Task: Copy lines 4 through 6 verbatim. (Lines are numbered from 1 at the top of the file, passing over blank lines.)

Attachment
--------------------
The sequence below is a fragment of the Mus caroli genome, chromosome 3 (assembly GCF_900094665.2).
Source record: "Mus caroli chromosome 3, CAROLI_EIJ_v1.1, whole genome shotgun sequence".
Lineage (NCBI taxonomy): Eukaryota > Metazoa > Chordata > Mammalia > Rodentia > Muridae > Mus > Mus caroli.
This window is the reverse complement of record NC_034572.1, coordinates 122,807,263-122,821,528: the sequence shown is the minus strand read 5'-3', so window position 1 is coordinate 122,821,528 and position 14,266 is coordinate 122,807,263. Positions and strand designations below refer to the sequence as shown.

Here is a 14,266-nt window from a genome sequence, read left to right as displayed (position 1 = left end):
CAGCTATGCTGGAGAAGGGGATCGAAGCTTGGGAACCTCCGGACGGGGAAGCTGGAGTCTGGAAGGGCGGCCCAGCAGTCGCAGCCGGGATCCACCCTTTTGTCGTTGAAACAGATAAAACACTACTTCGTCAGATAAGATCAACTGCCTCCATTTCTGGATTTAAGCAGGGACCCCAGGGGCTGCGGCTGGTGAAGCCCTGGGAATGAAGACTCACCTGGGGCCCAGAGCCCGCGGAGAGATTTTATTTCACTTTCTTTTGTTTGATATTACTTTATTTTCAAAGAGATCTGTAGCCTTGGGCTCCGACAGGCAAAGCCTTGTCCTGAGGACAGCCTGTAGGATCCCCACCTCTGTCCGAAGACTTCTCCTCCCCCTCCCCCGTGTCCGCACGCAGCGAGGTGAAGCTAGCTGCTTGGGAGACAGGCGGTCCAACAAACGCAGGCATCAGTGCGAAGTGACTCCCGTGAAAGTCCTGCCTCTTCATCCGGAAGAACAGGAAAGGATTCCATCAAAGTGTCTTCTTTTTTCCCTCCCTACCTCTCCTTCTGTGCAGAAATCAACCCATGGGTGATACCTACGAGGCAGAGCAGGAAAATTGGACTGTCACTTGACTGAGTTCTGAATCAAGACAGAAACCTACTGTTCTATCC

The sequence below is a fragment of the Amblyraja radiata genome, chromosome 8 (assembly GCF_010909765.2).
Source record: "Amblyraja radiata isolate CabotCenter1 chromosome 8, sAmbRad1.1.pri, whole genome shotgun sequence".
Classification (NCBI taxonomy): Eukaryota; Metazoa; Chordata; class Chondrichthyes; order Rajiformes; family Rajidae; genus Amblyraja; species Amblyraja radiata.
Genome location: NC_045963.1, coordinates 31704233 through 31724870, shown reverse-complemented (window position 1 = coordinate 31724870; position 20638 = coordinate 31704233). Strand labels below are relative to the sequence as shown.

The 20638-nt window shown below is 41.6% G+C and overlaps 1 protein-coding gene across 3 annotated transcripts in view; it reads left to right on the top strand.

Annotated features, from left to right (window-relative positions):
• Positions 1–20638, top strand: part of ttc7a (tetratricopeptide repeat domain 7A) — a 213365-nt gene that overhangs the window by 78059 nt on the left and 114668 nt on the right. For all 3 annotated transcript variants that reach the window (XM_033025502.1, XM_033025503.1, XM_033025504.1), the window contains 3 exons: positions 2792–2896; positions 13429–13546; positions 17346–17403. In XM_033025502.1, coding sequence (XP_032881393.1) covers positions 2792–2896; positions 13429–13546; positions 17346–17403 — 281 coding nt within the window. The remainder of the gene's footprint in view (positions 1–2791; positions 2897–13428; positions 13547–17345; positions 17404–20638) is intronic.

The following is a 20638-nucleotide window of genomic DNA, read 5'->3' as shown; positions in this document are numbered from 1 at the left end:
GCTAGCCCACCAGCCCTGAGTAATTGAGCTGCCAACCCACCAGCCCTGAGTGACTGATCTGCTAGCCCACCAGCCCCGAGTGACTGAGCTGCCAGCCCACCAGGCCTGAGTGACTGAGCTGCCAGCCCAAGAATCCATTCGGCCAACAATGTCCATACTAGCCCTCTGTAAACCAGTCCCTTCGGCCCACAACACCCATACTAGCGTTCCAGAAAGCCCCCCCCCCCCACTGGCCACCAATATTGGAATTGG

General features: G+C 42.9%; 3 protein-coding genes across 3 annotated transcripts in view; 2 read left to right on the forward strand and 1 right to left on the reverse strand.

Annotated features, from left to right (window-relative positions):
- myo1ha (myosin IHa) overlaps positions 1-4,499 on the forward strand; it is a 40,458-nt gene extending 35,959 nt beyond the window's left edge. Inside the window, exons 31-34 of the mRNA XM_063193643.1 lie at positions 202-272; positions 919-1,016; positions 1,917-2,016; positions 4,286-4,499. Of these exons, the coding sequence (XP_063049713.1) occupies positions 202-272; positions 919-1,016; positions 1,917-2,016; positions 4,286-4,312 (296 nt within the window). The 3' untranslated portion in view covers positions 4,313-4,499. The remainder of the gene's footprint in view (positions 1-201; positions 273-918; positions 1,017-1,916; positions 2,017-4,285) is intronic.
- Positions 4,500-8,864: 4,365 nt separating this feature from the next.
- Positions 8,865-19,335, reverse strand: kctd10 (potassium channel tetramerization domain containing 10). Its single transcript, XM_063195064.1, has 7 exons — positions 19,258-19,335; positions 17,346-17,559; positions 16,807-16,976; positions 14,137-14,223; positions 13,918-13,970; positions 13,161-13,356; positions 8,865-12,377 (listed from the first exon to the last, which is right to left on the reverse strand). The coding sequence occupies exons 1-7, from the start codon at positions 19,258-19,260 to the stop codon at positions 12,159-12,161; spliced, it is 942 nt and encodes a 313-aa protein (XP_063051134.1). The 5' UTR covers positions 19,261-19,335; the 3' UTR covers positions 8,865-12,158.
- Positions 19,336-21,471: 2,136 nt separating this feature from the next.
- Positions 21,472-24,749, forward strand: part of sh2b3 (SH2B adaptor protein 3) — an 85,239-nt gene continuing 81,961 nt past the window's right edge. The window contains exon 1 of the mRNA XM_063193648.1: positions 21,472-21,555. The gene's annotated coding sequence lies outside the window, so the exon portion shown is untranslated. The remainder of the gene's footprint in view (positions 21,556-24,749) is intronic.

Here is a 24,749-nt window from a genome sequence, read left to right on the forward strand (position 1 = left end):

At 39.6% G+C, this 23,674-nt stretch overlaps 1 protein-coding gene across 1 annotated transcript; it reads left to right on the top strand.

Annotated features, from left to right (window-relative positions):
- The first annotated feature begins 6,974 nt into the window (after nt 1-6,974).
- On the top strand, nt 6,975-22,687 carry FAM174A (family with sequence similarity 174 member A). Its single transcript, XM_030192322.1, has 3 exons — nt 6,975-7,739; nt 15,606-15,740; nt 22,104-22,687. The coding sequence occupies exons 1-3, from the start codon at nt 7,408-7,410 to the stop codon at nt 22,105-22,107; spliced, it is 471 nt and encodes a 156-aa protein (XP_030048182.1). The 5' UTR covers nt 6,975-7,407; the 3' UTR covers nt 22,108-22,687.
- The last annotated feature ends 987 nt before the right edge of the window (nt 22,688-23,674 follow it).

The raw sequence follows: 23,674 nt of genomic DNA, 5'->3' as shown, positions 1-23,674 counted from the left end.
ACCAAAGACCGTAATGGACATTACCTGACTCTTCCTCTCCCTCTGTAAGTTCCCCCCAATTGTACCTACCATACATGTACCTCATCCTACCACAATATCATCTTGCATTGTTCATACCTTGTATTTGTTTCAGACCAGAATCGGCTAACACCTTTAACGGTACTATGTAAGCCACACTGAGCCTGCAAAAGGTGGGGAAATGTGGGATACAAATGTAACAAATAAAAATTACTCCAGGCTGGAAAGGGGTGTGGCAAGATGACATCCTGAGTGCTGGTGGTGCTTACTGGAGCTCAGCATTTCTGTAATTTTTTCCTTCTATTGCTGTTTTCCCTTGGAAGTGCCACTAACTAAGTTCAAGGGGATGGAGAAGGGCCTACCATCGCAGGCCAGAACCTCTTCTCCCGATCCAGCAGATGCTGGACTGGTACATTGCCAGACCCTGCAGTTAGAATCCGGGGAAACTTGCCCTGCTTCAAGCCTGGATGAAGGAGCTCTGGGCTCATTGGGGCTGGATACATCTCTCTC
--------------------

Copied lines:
This window is the reverse complement of record NC_034572.1, coordinates 122,807,263-122,821,528: the sequence shown is the minus strand read 5'-3', so window position 1 is coordinate 122,821,528 and position 14,266 is coordinate 122,807,263. Positions and strand designations below refer to the sequence as shown.

Here is a 14,266-nt window from a genome sequence, read left to right as displayed (position 1 = left end):
CAGCTATGCTGGAGAAGGGGATCGAAGCTTGGGAACCTCCGGACGGGGAAGCTGGAGTCTGGAAGGGCGGCCCAGCAGTCGCAGCCGGGATCCACCCTTTTGTCGTTGAAACAGATAAAACACTACTTCGTCAGATAAGATCAACTGCCTCCATTTCTGGATTTAAGCAGGGACCCCAGGGGCTGCGGCTGGTGAAGCCCTGGGAATGAAGACTCACCTGGGGCCCAGAGCCCGCGGAGAGATTTTATTTCACTTTCTTTTGTTTGATATTACTTTATTTTCAAAGAGATCTGTAGCCTTGGGCTCCGACAGGCAAAGCCTTGTCCTGAGGACAGCCTGTAGGATCCCCACCTCTGTCCGAAGACTTCTCCTCCCCCTCCCCCGTGTCCGCACGCAGCGAGGTGAAGCTAGCTGCTTGGGAGACAGGCGGTCCAACAAACGCAGGCATCAGTGCGAAGTGACTCCCGTGAAAGTCCTGCCTCTTCATCCGGAAGAACAGGAAAGGATTCCATCAAAGTGTCTTCTTTTTTCCCTCCCTACCTCTCCTTCTGTGCAGAAATCAACCCATGGGTGATACCTACGAGGCAGAGCAGGAAAATTGGACTGTCACTTGACTGAGTTCTGAATCAAGACAGAAACCTACTGTTCTATCC